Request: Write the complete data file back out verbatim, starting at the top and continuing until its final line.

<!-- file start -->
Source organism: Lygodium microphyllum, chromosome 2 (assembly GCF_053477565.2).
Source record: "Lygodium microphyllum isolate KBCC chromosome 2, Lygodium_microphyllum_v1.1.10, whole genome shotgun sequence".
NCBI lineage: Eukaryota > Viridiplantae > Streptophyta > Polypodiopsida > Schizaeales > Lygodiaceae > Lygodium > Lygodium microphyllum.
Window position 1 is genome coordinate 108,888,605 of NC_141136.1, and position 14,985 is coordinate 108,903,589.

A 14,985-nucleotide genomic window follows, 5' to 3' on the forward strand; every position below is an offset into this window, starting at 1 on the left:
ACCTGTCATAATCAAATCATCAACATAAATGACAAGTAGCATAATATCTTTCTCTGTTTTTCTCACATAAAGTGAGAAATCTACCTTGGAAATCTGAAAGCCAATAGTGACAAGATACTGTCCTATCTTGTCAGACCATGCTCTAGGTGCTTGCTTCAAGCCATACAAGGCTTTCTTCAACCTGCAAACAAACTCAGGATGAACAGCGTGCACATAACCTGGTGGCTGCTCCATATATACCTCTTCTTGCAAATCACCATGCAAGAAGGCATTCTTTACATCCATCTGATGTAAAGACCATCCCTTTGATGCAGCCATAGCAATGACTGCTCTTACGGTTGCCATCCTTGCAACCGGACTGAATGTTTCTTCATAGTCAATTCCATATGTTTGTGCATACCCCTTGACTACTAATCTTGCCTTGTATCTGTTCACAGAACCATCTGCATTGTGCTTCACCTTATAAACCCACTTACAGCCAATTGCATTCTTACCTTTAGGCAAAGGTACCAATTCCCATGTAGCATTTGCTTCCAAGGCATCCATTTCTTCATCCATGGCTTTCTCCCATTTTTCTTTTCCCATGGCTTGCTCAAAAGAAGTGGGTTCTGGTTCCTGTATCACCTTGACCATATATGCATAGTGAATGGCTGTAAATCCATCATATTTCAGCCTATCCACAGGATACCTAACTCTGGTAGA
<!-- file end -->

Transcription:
Source organism: Lygodium microphyllum, chromosome 2 (assembly GCF_053477565.2).
Source record: "Lygodium microphyllum isolate KBCC chromosome 2, Lygodium_microphyllum_v1.1.10, whole genome shotgun sequence".
NCBI lineage: Eukaryota > Viridiplantae > Streptophyta > Polypodiopsida > Schizaeales > Lygodiaceae > Lygodium > Lygodium microphyllum.
Window position 1 is genome coordinate 108,888,605 of NC_141136.1, and position 14,985 is coordinate 108,903,589.

A 14,985-nucleotide genomic window follows, 5' to 3' on the forward strand; every position below is an offset into this window, starting at 1 on the left:
ACCTGTCATAATCAAATCATCAACATAAATGACAAGTAGCATAATATCTTTCTCTGTTTTTCTCACATAAAGTGAGAAATCTACCTTGGAAATCTGAAAGCCAATAGTGACAAGATACTGTCCTATCTTGTCAGACCATGCTCTAGGTGCTTGCTTCAAGCCATACAAGGCTTTCTTCAACCTGCAAACAAACTCAGGATGAACAGCGTGCACATAACCTGGTGGCTGCTCCATATATACCTCTTCTTGCAAATCACCATGCAAGAAGGCATTCTTTACATCCATCTGATGTAAAGACCATCCCTTTGATGCAGCCATAGCAATGACTGCTCTTACGGTTGCCATCCTTGCAACCGGACTGAATGTTTCTTCATAGTCAATTCCATATGTTTGTGCATACCCCTTGACTACTAATCTTGCCTTGTATCTGTTCACAGAACCATCTGCATTGTGCTTCACCTTATAAACCCACTTACAGCCAATTGCATTCTTACCTTTAGGCAAAGGTACCAATTCCCATGTAGCATTTGCTTCCAAGGCATCCATTTCTTCATCCATGGCTTTCTCCCATTTTTCTTTTCCCATGGCTTGCTCAAAAGAAGTGGGTTCTGGTTCCTGTATCACCTTGACCATATATGCATAGTGAATGGCTGTAAATCCATCATATTTCAGCCTATCCACAGGATACCTAACTCTGGTAGA